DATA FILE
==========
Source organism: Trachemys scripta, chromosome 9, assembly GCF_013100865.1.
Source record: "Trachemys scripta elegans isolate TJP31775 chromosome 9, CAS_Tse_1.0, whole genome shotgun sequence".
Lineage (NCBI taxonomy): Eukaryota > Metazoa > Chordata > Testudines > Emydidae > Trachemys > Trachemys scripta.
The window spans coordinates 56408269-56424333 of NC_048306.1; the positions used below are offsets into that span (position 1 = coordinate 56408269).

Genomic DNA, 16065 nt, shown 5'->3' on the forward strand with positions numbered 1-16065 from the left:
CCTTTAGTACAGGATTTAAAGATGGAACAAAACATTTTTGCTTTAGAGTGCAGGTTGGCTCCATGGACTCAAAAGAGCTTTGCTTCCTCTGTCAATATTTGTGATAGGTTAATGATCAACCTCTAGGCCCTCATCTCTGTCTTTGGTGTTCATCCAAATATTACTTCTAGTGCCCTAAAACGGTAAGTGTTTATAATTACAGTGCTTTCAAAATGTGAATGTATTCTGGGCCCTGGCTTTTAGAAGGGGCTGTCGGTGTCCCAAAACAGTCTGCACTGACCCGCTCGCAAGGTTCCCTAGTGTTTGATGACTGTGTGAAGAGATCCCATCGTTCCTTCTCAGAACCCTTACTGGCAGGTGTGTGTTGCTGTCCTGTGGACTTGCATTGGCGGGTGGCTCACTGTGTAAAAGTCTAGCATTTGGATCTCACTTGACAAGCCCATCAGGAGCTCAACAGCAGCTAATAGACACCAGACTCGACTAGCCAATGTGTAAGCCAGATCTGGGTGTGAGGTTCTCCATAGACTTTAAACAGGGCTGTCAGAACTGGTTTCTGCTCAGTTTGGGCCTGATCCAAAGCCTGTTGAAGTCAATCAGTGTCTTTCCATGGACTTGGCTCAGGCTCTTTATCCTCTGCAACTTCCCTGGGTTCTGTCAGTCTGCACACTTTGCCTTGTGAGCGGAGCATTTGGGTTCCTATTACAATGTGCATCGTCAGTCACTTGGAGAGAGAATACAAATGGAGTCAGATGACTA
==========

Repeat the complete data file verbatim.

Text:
Source organism: Trachemys scripta, chromosome 9, assembly GCF_013100865.1.
Source record: "Trachemys scripta elegans isolate TJP31775 chromosome 9, CAS_Tse_1.0, whole genome shotgun sequence".
Lineage (NCBI taxonomy): Eukaryota > Metazoa > Chordata > Testudines > Emydidae > Trachemys > Trachemys scripta.
The window spans coordinates 56408269-56424333 of NC_048306.1; the positions used below are offsets into that span (position 1 = coordinate 56408269).

Genomic DNA, 16065 nt, shown 5'->3' on the forward strand with positions numbered 1-16065 from the left:
CCTTTAGTACAGGATTTAAAGATGGAACAAAACATTTTTGCTTTAGAGTGCAGGTTGGCTCCATGGACTCAAAAGAGCTTTGCTTCCTCTGTCAATATTTGTGATAGGTTAATGATCAACCTCTAGGCCCTCATCTCTGTCTTTGGTGTTCATCCAAATATTACTTCTAGTGCCCTAAAACGGTAAGTGTTTATAATTACAGTGCTTTCAAAATGTGAATGTATTCTGGGCCCTGGCTTTTAGAAGGGGCTGTCGGTGTCCCAAAACAGTCTGCACTGACCCGCTCGCAAGGTTCCCTAGTGTTTGATGACTGTGTGAAGAGATCCCATCGTTCCTTCTCAGAACCCTTACTGGCAGGTGTGTGTTGCTGTCCTGTGGACTTGCATTGGCGGGTGGCTCACTGTGTAAAAGTCTAGCATTTGGATCTCACTTGACAAGCCCATCAGGAGCTCAACAGCAGCTAATAGACACCAGACTCGACTAGCCAATGTGTAAGCCAGATCTGGGTGTGAGGTTCTCCATAGACTTTAAACAGGGCTGTCAGAACTGGTTTCTGCTCAGTTTGGGCCTGATCCAAAGCCTGTTGAAGTCAATCAGTGTCTTTCCATGGACTTGGCTCAGGCTCTTTATCCTCTGCAACTTCCCTGGGTTCTGTCAGTCTGCACACTTTGCCTTGTGAGCGGAGCATTTGGGTTCCTATTACAATGTGCATCGTCAGTCACTTGGAGAGAGAATACAAATGGAGTCAGATGACTA